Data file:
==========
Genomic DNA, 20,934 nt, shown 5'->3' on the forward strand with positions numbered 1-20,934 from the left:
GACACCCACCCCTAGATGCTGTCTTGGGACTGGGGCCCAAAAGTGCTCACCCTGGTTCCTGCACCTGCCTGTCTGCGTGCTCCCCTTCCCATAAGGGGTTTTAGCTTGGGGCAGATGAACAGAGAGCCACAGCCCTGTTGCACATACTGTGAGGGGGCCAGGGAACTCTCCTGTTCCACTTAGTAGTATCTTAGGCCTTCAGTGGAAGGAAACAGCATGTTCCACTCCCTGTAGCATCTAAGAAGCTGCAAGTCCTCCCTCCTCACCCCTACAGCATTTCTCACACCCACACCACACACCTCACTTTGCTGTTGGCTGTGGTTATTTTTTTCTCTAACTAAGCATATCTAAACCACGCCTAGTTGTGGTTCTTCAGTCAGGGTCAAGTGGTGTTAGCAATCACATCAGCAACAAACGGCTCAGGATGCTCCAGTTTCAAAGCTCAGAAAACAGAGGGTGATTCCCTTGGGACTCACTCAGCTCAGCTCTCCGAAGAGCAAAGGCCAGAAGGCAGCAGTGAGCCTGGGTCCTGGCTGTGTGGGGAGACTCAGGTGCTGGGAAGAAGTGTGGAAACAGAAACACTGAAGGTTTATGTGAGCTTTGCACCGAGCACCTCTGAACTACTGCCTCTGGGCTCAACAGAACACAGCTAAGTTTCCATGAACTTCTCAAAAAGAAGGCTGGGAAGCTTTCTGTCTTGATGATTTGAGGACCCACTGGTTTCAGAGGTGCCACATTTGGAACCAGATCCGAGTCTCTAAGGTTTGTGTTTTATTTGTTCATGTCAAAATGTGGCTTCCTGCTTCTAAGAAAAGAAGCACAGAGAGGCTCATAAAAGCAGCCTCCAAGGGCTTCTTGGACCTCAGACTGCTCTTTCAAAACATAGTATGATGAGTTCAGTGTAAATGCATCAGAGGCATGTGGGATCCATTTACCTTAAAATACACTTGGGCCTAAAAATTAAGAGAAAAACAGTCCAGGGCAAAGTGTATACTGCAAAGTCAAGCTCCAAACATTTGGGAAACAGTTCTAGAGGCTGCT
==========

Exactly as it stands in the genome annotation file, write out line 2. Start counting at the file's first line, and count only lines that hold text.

GACACCCACCCCTAGATGCTGTCTTGGGACTGGGGCCCAAAAGTGCTCACCCTGGTTCCTGCACCTGCCTGTCTGCGTGCTCCCCTTCCCATAAGGGGTTTTAGCTTGGGGCAGATGAACAGAGAGCCACAGCCCTGTTGCACATACTGTGAGGGGGCCAGGGAACTCTCCTGTTCCACTTAGTAGTATCTTAGGCCTTCAGTGGAAGGAAACAGCATGTTCCACTCCCTGTAGCATCTAAGAAGCTGCAAGTCCTCCCTCCTCACCCCTACAGCATTTCTCACACCCACACCACACACCTCACTTTGCTGTTGGCTGTGGTTATTTTTTTCTCTAACTAAGCATATCTAAACCACGCCTAGTTGTGGTTCTTCAGTCAGGGTCAAGTGGTGTTAGCAATCACATCAGCAACAAACGGCTCAGGATGCTCCAGTTTCAAAGCTCAGAAAACAGAGGGTGATTCCCTTGGGACTCACTCAGCTCAGCTCTCCGAAGAGCAAAGGCCAGAAGGCAGCAGTGAGCCTGGGTCCTGGCTGTGTGGGGAGACTCAGGTGCTGGGAAGAAGTGTGGAAACAGAAACACTGAAGGTTTATGTGAGCTTTGCACCGAGCACCTCTGAACTACTGCCTCTGGGCTCAACAGAACACAGCTAAGTTTCCATGAACTTCTCAAAAAGAAGGCTGGGAAGCTTTCTGTCTTGATGATTTGAGGACCCACTGGTTTCAGAGGTGCCACATTTGGAACCAGATCCGAGTCTCTAAGGTTTGTGTTTTATTTGTTCATGTCAAAATGTGGCTTCCTGCTTCTAAGAAAAGAAGCACAGAGAGGCTCATAAAAGCAGCCTCCAAGGGCTTCTTGGACCTCAGACTGCTCTTTCAAAACATAGTATGATGAGTTCAGTGTAAATGCATCAGAGGCATGTGGGATCCATTTACCTTAAAATACACTTGGGCCTAAAAATTAAGAGAAAAACAGTCCAGGGCAAAGTGTATACTGCAAAGTCAAGCTCCAAACATTTGGGAAACAGTTCTAGAGGCTGCT